Another way I have been volunteering is through an organization that provides after-school and summer programs for at-risk youth in my city.  This program encourages and promotes education and provides a safe place for kids to be kids. While I am not running these programs myself, I am proud to be involved with these programs.

Another passion of mine—sometimes to the annoyance of my family—is making ethical consumer choices.  Since I am working off of a small budget, I do this by shopping secondhand—this way, instead of directly supporting the companies that are using sweatshops, paying unfair wages, or using child labor, I am supporting thrift shops.  For the things I cannot find secondhand, I purchase from brands that share my values.  

Madison and Katharina:  Another way in which both of us have practiced justice is through writing to companies when we disagree with a policy or product.  Madison once wrote to a company about a product they were selling that promoted self-harm, and Katharina contacted a company to urge them to make more ecological choices.  Both companies changed their policies upon receiving our letters.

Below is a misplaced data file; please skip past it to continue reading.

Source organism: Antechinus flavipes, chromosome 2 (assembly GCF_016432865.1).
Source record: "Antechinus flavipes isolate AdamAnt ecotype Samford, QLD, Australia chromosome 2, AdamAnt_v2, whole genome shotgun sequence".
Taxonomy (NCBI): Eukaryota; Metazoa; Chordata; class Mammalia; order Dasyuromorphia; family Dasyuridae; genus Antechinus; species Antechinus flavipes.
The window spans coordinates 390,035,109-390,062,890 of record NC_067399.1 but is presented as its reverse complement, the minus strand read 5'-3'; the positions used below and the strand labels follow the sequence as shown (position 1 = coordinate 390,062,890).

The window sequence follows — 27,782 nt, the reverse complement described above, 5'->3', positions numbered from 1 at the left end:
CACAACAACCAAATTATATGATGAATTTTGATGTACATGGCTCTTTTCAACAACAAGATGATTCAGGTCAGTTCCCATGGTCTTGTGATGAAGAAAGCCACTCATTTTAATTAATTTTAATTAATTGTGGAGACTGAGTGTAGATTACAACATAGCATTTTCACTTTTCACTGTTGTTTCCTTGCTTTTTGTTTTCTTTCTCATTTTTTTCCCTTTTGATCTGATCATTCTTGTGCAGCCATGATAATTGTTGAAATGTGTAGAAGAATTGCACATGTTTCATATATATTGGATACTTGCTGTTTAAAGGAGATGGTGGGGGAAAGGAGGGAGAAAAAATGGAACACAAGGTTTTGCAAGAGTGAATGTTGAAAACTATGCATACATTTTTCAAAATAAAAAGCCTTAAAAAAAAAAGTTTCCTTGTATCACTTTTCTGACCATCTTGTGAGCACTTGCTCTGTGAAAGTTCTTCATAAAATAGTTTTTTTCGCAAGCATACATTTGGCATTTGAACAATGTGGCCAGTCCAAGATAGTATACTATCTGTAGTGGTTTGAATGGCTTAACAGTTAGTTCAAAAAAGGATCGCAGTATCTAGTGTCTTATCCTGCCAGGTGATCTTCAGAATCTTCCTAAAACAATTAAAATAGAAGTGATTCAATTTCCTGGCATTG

We say all this to show that while you may think you can’t make a difference, you can—and your voice matters.  If a company or government is doing something you disagree with, do not stay silent!  No matter your age or education, don’t be afraid to go beyond your own self-imposed limits or those society has placed upon you.  Get involved in practicing justice with the problems that speak to you.  Donating—whether it be money or time—is a great first step, but it cannot be your last.  As we have shown, you can write letters to companies or important political figures, you can volunteer, or you can start a program yourself—whatever it looks like for you. Get your hands dirty! You have influence with or without a degree, and the world needs your individual contribution.  

So how are you going to practice justice in your life? What are you going to do to advocate for change?  In the words of Steve Jobs, “Everything around you that you call life was made up by people that were no smarter than you and you can change it, you can influence it, [and] you can build your own things that other people can use. Once you learn that, you’ll never be the same again.”


Katharina Depenthal, 16, is a homeschooled high school senior. She is passionate about justice through education and the law and hopes to pursue these in college this upcoming year. She is also the younger sister of one of Streetside Conversation’s founders, Johanna Depenthal. Madison Gent, 17, also a homeschooled high school senior, is passionate about ending the stigma surrounding mental illnesses and is planning on getting a degree revolving around that passion. She and Katharina have been best friends for 10 years.